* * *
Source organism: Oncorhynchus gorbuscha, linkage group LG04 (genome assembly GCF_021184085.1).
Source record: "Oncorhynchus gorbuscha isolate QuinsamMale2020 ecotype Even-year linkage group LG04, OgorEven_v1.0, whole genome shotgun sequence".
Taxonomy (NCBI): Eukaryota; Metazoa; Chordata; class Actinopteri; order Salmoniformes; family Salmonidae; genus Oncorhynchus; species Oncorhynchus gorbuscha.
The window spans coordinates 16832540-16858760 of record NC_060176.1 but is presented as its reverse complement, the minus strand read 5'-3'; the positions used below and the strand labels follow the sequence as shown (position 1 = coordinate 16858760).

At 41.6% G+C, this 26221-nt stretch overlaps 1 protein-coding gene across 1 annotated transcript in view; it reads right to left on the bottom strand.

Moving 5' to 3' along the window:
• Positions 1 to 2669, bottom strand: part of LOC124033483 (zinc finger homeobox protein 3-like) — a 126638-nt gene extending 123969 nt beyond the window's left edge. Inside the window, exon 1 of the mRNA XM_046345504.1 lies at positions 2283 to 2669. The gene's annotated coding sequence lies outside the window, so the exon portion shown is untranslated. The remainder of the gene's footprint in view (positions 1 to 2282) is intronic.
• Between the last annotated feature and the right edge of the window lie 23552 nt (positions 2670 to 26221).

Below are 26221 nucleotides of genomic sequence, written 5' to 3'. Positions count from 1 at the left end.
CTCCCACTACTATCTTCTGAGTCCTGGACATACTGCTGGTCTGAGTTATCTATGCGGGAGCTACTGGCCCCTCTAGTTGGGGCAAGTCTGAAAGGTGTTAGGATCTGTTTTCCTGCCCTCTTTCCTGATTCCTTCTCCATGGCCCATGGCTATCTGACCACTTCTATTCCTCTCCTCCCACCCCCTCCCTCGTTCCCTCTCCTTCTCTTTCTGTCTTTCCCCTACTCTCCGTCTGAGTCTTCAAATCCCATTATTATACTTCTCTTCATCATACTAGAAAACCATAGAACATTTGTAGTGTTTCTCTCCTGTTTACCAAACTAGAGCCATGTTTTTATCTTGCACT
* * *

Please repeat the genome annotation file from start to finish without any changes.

Source organism: Oncorhynchus gorbuscha, linkage group LG04 (genome assembly GCF_021184085.1).
Source record: "Oncorhynchus gorbuscha isolate QuinsamMale2020 ecotype Even-year linkage group LG04, OgorEven_v1.0, whole genome shotgun sequence".
Taxonomy (NCBI): Eukaryota; Metazoa; Chordata; class Actinopteri; order Salmoniformes; family Salmonidae; genus Oncorhynchus; species Oncorhynchus gorbuscha.
The window spans coordinates 16832540-16858760 of record NC_060176.1 but is presented as its reverse complement, the minus strand read 5'-3'; the positions used below and the strand labels follow the sequence as shown (position 1 = coordinate 16858760).

At 41.6% G+C, this 26221-nt stretch overlaps 1 protein-coding gene across 1 annotated transcript in view; it reads right to left on the bottom strand.

Moving 5' to 3' along the window:
• Positions 1 to 2669, bottom strand: part of LOC124033483 (zinc finger homeobox protein 3-like) — a 126638-nt gene extending 123969 nt beyond the window's left edge. Inside the window, exon 1 of the mRNA XM_046345504.1 lies at positions 2283 to 2669. The gene's annotated coding sequence lies outside the window, so the exon portion shown is untranslated. The remainder of the gene's footprint in view (positions 1 to 2282) is intronic.
• Between the last annotated feature and the right edge of the window lie 23552 nt (positions 2670 to 26221).

Below are 26221 nucleotides of genomic sequence, written 5' to 3'. Positions count from 1 at the left end.
CTCCCACTACTATCTTCTGAGTCCTGGACATACTGCTGGTCTGAGTTATCTATGCGGGAGCTACTGGCCCCTCTAGTTGGGGCAAGTCTGAAAGGTGTTAGGATCTGTTTTCCTGCCCTCTTTCCTGATTCCTTCTCCATGGCCCATGGCTATCTGACCACTTCTATTCCTCTCCTCCCACCCCCTCCCTCGTTCCCTCTCCTTCTCTTTCTGTCTTTCCCCTACTCTCCGTCTGAGTCTTCAAATCCCATTATTATACTTCTCTTCATCATACTAGAAAACCATAGAACATTTGTAGTGTTTCTCTCCTGTTTACCAAACTAGAGCCATGTTTTTATCTTGCACT